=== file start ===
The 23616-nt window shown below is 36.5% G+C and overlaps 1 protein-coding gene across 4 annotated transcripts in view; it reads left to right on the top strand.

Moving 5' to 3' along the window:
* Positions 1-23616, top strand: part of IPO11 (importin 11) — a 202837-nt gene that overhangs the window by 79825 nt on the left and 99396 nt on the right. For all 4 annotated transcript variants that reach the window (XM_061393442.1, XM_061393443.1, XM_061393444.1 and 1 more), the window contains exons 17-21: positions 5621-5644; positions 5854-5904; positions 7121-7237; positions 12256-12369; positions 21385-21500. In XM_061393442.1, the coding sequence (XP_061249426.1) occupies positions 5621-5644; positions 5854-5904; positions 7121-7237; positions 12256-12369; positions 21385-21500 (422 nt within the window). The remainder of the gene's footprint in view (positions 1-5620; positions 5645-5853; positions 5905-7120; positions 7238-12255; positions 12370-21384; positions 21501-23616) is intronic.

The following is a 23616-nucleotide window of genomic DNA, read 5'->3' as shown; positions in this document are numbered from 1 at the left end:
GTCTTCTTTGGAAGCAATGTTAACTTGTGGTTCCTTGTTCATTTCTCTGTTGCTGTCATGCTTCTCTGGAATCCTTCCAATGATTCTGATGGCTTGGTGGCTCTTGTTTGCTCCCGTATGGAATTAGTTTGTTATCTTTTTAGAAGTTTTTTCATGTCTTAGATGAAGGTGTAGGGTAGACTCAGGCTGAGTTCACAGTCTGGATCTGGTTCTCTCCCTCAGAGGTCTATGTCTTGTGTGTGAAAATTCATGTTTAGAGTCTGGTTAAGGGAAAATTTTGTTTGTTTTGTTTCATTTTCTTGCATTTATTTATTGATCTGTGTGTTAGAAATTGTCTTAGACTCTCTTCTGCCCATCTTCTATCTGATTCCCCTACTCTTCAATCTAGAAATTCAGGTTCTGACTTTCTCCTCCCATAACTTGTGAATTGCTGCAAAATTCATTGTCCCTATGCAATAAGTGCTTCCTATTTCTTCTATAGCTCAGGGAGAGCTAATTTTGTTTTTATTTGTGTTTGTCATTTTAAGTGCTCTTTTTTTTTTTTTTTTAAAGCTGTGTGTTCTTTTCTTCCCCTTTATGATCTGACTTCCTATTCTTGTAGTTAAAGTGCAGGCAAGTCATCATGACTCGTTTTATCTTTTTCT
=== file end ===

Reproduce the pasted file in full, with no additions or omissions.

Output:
The 23616-nt window shown below is 36.5% G+C and overlaps 1 protein-coding gene across 4 annotated transcripts in view; it reads left to right on the top strand.

Moving 5' to 3' along the window:
* Positions 1-23616, top strand: part of IPO11 (importin 11) — a 202837-nt gene that overhangs the window by 79825 nt on the left and 99396 nt on the right. For all 4 annotated transcript variants that reach the window (XM_061393442.1, XM_061393443.1, XM_061393444.1 and 1 more), the window contains exons 17-21: positions 5621-5644; positions 5854-5904; positions 7121-7237; positions 12256-12369; positions 21385-21500. In XM_061393442.1, the coding sequence (XP_061249426.1) occupies positions 5621-5644; positions 5854-5904; positions 7121-7237; positions 12256-12369; positions 21385-21500 (422 nt within the window). The remainder of the gene's footprint in view (positions 1-5620; positions 5645-5853; positions 5905-7120; positions 7238-12255; positions 12370-21384; positions 21501-23616) is intronic.

The following is a 23616-nucleotide window of genomic DNA, read 5'->3' as shown; positions in this document are numbered from 1 at the left end:
GTCTTCTTTGGAAGCAATGTTAACTTGTGGTTCCTTGTTCATTTCTCTGTTGCTGTCATGCTTCTCTGGAATCCTTCCAATGATTCTGATGGCTTGGTGGCTCTTGTTTGCTCCCGTATGGAATTAGTTTGTTATCTTTTTAGAAGTTTTTTCATGTCTTAGATGAAGGTGTAGGGTAGACTCAGGCTGAGTTCACAGTCTGGATCTGGTTCTCTCCCTCAGAGGTCTATGTCTTGTGTGTGAAAATTCATGTTTAGAGTCTGGTTAAGGGAAAATTTTGTTTGTTTTGTTTCATTTTCTTGCATTTATTTATTGATCTGTGTGTTAGAAATTGTCTTAGACTCTCTTCTGCCCATCTTCTATCTGATTCCCCTACTCTTCAATCTAGAAATTCAGGTTCTGACTTTCTCCTCCCATAACTTGTGAATTGCTGCAAAATTCATTGTCCCTATGCAATAAGTGCTTCCTATTTCTTCTATAGCTCAGGGAGAGCTAATTTTGTTTTTATTTGTGTTTGTCATTTTAAGTGCTCTTTTTTTTTTTTTTTTAAAGCTGTGTGTTCTTTTCTTCCCCTTTATGATCTGACTTCCTATTCTTGTAGTTAAAGTGCAGGCAAGTCATCATGACTCGTTTTATCTTTTTCT